At least 150 people have died in a fire at a petrol station in Ghana’s capital, Accra, the country’s president says.
The fire on Wednesday night started as people in the city were trying to cope with two days of heavy rain, which has left many homeless and without power.
The flooding hampered rescue efforts and may have led to the fire, the BBC’s Sammy Darko reports from Accra.
President John Dramani Mahama has announced three days of national mourning to begin on Monday.
It is thought that people were in the petrol station sheltering from the downpours when the fire broke out, our correspondent says.
President Mahama visited the burnt-out petrol station and described the deaths as “catastrophic” and “almost unprecedented”.
He vowed to take tough measures to stop people building on waterways, which appeared to have been a factor in the disaster.
“I think that the time has come for us to remove houses out of water and the public should understand that it is necessary to save everybody else,” he said.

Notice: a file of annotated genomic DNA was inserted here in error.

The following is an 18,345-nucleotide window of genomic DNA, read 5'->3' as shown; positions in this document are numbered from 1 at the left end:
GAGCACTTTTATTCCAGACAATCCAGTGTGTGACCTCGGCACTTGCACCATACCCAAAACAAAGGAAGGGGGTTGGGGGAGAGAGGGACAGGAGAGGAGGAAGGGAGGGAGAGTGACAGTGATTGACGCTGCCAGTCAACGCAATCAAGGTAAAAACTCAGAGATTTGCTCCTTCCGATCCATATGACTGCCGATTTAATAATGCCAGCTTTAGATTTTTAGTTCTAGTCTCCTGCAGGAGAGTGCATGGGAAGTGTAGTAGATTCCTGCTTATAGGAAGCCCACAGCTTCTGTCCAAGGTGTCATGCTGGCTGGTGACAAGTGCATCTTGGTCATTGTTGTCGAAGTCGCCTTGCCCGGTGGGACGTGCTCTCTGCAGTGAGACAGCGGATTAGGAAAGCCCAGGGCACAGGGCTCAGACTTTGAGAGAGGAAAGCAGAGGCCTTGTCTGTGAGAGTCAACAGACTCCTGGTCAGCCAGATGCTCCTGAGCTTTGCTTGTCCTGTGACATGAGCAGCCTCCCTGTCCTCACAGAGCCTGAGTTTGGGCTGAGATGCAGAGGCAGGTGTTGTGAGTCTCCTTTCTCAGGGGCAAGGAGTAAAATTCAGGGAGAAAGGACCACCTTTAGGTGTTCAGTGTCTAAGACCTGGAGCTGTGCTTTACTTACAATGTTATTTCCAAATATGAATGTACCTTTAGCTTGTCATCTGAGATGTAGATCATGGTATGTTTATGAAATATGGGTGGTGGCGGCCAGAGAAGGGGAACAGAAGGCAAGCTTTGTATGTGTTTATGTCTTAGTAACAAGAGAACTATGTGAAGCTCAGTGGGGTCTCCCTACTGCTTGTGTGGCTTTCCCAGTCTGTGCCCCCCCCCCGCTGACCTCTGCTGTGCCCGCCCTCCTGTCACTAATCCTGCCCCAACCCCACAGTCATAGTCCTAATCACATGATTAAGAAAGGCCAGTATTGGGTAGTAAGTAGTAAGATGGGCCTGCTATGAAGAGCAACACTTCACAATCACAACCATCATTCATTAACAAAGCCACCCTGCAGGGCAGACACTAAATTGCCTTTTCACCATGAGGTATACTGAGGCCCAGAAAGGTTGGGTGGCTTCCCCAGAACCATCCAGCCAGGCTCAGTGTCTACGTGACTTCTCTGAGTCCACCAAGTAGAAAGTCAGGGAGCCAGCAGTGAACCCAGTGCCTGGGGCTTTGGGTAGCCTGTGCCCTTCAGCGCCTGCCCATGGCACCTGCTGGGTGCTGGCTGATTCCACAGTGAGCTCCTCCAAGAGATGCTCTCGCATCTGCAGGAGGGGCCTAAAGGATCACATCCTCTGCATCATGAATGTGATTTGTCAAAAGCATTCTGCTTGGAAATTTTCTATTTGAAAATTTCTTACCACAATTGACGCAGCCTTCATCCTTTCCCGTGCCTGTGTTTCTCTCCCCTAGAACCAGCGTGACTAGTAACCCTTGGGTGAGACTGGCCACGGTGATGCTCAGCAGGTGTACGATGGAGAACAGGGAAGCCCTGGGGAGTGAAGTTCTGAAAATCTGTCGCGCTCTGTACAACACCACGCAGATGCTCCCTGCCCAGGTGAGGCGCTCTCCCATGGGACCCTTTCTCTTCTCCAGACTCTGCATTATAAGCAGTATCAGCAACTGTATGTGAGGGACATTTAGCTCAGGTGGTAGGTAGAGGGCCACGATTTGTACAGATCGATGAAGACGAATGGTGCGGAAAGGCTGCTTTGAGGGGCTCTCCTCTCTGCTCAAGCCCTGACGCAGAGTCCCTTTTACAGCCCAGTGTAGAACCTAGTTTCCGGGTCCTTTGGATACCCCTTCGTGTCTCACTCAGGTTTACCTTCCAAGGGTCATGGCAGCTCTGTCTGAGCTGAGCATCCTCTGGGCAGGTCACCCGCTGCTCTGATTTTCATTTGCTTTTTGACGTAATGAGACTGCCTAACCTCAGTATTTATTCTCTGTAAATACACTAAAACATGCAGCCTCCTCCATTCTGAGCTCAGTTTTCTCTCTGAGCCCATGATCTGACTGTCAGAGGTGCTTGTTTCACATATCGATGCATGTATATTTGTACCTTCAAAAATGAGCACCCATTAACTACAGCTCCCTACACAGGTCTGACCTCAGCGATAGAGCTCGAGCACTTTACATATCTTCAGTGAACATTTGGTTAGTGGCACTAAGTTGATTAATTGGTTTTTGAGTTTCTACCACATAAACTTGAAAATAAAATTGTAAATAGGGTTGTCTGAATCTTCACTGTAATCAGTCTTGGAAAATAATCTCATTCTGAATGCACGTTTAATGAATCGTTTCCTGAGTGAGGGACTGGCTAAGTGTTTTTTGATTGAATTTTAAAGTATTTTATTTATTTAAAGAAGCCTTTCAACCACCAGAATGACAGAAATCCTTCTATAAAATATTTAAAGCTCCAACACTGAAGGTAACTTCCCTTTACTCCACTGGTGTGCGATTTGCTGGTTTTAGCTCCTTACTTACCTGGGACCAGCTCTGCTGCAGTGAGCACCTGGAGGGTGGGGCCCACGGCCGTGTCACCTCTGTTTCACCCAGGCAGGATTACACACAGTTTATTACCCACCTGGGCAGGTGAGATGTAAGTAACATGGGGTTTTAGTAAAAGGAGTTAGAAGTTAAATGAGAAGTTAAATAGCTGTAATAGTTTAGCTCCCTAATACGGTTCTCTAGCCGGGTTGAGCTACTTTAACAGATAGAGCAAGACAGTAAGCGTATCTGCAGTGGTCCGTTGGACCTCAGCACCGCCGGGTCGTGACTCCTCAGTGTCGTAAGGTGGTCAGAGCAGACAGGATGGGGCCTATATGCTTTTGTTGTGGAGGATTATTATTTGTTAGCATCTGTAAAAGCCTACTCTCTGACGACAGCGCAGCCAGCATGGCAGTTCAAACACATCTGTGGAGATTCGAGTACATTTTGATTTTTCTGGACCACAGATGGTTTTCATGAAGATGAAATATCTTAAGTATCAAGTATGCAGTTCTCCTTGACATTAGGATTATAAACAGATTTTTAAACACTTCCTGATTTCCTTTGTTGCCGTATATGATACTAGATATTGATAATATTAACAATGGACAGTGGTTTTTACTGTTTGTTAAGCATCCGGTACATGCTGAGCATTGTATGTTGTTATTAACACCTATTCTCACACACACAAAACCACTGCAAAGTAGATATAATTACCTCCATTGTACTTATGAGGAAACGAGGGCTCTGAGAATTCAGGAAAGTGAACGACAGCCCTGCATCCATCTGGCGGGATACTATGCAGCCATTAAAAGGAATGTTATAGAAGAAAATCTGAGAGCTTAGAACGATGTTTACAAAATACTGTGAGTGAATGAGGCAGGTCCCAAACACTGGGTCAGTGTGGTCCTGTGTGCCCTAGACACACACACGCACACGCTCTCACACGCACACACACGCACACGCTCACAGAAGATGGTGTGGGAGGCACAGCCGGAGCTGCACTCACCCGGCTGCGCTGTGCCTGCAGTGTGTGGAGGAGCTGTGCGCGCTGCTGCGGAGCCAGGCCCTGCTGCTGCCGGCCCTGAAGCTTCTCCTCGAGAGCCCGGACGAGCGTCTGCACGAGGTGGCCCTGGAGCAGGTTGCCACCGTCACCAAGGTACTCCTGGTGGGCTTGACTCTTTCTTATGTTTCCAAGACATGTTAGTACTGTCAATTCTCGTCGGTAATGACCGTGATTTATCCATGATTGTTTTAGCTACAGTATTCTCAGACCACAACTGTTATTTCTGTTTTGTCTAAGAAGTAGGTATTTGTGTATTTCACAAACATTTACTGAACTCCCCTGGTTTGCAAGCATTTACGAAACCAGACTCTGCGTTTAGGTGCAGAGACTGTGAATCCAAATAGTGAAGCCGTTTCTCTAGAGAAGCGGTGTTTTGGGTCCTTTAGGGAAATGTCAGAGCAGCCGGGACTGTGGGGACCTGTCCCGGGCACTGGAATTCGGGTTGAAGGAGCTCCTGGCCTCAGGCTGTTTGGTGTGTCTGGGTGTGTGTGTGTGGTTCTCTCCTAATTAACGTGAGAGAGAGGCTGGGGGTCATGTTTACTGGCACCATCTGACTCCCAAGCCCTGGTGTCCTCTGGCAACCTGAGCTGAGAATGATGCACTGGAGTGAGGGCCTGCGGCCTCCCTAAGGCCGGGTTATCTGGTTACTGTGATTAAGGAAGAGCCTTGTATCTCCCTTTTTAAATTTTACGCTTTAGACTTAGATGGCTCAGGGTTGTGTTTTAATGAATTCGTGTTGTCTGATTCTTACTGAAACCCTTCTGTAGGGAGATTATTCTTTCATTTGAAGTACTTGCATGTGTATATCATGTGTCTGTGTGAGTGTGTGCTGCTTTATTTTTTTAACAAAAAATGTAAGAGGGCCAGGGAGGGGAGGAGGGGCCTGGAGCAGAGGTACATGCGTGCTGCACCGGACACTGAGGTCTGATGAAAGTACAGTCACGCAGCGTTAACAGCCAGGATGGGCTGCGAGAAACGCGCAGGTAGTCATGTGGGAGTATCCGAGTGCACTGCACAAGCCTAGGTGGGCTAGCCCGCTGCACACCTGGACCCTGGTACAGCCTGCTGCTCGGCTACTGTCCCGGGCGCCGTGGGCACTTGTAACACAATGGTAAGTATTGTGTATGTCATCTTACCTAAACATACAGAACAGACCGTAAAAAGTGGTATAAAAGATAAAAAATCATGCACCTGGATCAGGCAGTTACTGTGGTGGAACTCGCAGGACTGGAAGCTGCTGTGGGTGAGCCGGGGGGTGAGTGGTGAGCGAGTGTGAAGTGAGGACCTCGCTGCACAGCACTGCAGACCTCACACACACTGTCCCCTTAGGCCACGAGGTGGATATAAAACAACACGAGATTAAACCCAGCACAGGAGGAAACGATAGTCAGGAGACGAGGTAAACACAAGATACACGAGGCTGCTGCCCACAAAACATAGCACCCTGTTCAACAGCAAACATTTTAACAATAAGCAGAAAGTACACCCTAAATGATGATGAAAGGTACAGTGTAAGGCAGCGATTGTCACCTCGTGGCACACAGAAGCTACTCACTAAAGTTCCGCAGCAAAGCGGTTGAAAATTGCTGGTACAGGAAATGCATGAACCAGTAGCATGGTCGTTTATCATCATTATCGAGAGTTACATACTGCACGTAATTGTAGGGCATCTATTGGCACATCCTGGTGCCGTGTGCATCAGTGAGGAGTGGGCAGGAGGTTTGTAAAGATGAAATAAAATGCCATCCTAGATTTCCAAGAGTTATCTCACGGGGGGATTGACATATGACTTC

Following an emergency meeting of cabinet and security chiefs on how to tackle flooding, the government says it will release £9m ($14m) to help flood victims.
Schools were closed across the capital and children asked to stay at home.
Bus conductor Yaw Aforve was sleeping in his vehicle which was parked at the petrol station when the fire started.
He said he jumped into the floodwaters and when he came up for air, the fire burnt his face.
“I was swept away by the water to the other side [of the road],” he added. “I saw so many people screaming and shouting.”
On the scene – Sammy Darko, BBC Africa, Accra
Two days of heavy rain has brought much of the city to its knees.
There are chaotic scenes with cars being carried away by the water and many roads blocked off.
Hundreds have been trapped in their offices and some have been forced to spend the night in their cars as traffic came to a standstill.
Parts of Accra have been left without power as electricity sub-stations have been damaged in the flooding, which is making the ongoing energy shortages even worse.